Our Stage 3 students are studying Australian government, to be topped off by a culminating activity: an excursion and camp to Canberra.

The educational activities on the Australian Electoral Commission website are proving useful. We’ve been using our votes predicting the CBCA Book Week award winners to practise

Counting the votes for the House of Representatives


Counting the votes for the Senate.

These video clips have been quite engaging!

The students have also enjoyed using the Practise voting demonstration on the library’s IWB.

Making your vote count

Book Week is fast approaching!

Over on the OZTL_Net listserv, a teacher-librarian asked for ideas for getting students more involved with the annual Children’s Book Council of Australia (CBCA) awards. While there are other, student-voted, literary awards out there (eg. KOALA – Kids’ Own Australian Literature Awards), the CBCA “books of the year” are selected by adult judges, so sometimes the students can feel left out of the judging procedure.

It’s not difficult to lead discussion with students as to what are valuable criteria for judging children’s literature. Some categories are easier for students to judge, because they are within the intended audience of certain books. With guidance, Year 6 students can still make incisive observations about what makes a good picture book for younger students. You can also deconstruct the actual rules used by the CBCA judges.

This is the third year I’ve organised CBCA voting with students this way:

* K-2 (Early Stage 1; Stage 1) are judging Picture Books and Early Childhood Books

* Years 3-4 (Stage 2) are judging Picture Books and Information Books

* Years 5-6 (Stage 3) are judging Picture Books and Novels for Younger Readers.

I supply two empty bar graph grids per student, with the titles written at the base of each column. As we read and appreciate the books, in any order, they give points out of ten and colour their graphs. When all six bars of the graph are filled in, the highest columns are declared the winners and the students record their predictions. They find it very tricky if they’ve voted “ten out of ten” for two or more titles in a category. When Book Week arrives we fill in the actual winners beside their own choices.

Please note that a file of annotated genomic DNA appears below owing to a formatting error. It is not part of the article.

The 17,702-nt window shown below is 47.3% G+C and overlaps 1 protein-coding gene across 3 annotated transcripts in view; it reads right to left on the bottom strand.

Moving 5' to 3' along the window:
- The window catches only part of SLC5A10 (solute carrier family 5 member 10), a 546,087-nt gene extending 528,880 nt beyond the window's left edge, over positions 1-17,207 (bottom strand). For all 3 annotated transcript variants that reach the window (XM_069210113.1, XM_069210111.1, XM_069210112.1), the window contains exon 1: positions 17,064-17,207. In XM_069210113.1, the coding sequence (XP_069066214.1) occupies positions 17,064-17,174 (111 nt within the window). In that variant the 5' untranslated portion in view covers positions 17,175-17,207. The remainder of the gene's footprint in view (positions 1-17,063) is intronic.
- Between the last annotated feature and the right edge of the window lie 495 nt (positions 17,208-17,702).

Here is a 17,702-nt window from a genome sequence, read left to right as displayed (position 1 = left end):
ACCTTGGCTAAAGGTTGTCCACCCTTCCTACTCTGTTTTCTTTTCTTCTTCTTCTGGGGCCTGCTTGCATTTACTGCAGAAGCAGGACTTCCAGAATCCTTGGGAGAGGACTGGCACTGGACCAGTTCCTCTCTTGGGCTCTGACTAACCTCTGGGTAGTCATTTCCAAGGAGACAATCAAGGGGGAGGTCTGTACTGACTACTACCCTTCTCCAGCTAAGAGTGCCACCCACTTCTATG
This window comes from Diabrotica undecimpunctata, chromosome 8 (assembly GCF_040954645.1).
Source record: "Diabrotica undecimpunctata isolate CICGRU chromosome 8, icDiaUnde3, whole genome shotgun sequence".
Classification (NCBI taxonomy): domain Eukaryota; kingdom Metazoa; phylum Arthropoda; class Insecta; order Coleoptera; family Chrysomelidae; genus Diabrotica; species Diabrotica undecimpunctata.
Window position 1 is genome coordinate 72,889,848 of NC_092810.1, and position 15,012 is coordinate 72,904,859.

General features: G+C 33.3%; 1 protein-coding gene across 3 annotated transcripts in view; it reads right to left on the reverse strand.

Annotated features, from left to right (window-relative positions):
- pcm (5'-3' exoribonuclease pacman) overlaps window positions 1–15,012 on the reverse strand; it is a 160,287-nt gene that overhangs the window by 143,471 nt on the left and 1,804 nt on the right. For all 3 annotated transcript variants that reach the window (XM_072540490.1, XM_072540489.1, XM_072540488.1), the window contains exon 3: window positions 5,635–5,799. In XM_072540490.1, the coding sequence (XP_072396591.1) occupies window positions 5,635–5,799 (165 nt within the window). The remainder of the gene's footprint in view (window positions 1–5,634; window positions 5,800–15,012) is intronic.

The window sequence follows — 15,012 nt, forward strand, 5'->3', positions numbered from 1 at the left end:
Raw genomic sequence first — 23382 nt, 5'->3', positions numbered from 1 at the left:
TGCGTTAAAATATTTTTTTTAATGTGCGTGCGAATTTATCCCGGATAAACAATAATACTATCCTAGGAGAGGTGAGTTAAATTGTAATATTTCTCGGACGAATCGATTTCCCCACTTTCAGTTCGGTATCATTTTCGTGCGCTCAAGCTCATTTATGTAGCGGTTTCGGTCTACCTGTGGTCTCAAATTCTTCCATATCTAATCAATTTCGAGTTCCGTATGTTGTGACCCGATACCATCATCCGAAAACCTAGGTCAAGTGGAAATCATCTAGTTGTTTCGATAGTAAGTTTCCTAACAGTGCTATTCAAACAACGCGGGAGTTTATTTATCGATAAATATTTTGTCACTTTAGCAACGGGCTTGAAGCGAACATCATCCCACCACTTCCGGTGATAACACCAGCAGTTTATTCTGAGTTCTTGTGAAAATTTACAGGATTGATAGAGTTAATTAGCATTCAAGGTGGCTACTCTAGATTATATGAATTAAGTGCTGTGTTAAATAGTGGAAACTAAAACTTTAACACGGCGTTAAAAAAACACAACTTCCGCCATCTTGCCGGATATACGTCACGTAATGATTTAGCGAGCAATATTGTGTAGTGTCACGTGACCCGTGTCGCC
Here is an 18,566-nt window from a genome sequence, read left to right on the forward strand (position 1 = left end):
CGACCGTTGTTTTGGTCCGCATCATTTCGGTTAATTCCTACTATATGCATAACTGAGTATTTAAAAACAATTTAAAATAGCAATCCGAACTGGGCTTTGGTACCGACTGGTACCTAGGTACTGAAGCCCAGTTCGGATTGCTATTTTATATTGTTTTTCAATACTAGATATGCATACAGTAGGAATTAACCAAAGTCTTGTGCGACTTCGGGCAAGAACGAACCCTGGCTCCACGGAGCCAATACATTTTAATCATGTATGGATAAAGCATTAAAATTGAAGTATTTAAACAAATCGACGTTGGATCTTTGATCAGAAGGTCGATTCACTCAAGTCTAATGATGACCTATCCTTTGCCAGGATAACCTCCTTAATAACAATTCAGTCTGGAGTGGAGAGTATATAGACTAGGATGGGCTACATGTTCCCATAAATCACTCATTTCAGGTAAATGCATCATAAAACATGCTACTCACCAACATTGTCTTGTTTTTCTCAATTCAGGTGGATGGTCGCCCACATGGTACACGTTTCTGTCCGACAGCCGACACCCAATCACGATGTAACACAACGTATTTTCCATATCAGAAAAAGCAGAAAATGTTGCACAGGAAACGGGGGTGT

At my previous schools, we’ve usually done a show-of-hands voting on a class column graph, but individual voting seems to enthuse the students even more. There’s usually a lot of clapping and cheering when I announce the winners at the school assembly in Book Week.

I recall really impressing one principal, in my first year as a teacher-librarian. She said, “I’ve never heard these children cheer for a book before…!” – and a few days later there was lots more money in my library budget.

You must be joking!

A selection of work by cartoonist, children’s book illustrator
and director, Greg Holfeld, whose graphic novel, “Captain Congo”
has been nominated for the Children’s Book Council Awards this

I was thrilled to meet the talented and friendly Greg Holfeld this weekend, at Supanova Convention, at Olympic Park, Sydney, Australia. I was able to tell him how popular “Captain Congo and the crocodile king” is proving to be with the students at my school, and he autographed some copies of his previous picture book, “You must be joking!” (It was only later that I realised that the boy hero’s pet in that book is a super-powered Jack Russell terrier – not unlike mine!!)

We enjoyed a laugh together about the bizarre prevalence of giant purple gorillas in classic comic books (and at least two of his own works.)

Greg also threw into my package of purchases a copy of “Monkey, Bug, Rabbit & Goose have lunch and save the planet“, issue #1 of a unique reader, in comic book style, which he created for for fledgling “comicophiles” at his children’s school.

Thanks so much Greg.

Mr McGee and censorship… stripped bare

I’ve encountered some funny “nude moment” incidents in primary school libraries.

During the furore of Pamela Allen’s Mr McGee (he of the “biting flea” picture book fame) getting shortlisted by the CBCA for getting his pants off a few years ago, someone on this list announced that she’d made him a lovely pair of yellow tissue-paper underpants. We never did find out if she was
joking. I wonder if the wretched nude castaway of Armin Greder’s “The Island” also sports fashions from the House of McGee at that school? 😉

At my previous school, there was an extremely popular donated yearbook of Australian photojournalism in the library, and it was always being found hidden under a chair, or with the “Where’s Wally” and “Goosebumps” books behind the heaters. Eventually I realised it must have had something controversial inside, so I held the spine in my hand and let the book fall open at its most-used pages – and my trick revealed a rather lovely distance shot of Bondi Beach’s topless bathing end. Cleverly framing the shot was a closeup of a blurred naked female breast..

Eventually, someone destroyed the photo with a Texta and I tried removing the page in an attempt to give the rest of the book a bit more life. Several months later, I realised that the so-called “offending photo” was actually also shown, in a much smaller size, on the book’s cover – and nobody had ever noticed, even though the breast wasn’t as blurry in that smaller size.

CBCA announcement looms

My students are so excited. In recent weeks, I’ve worked them into a bit of a frenzy over which books will win the gold and silver medals. Not the Beijing Olympics medals, but the Children’s Book Council of Australia Awards, which are announced at noon tomorrow.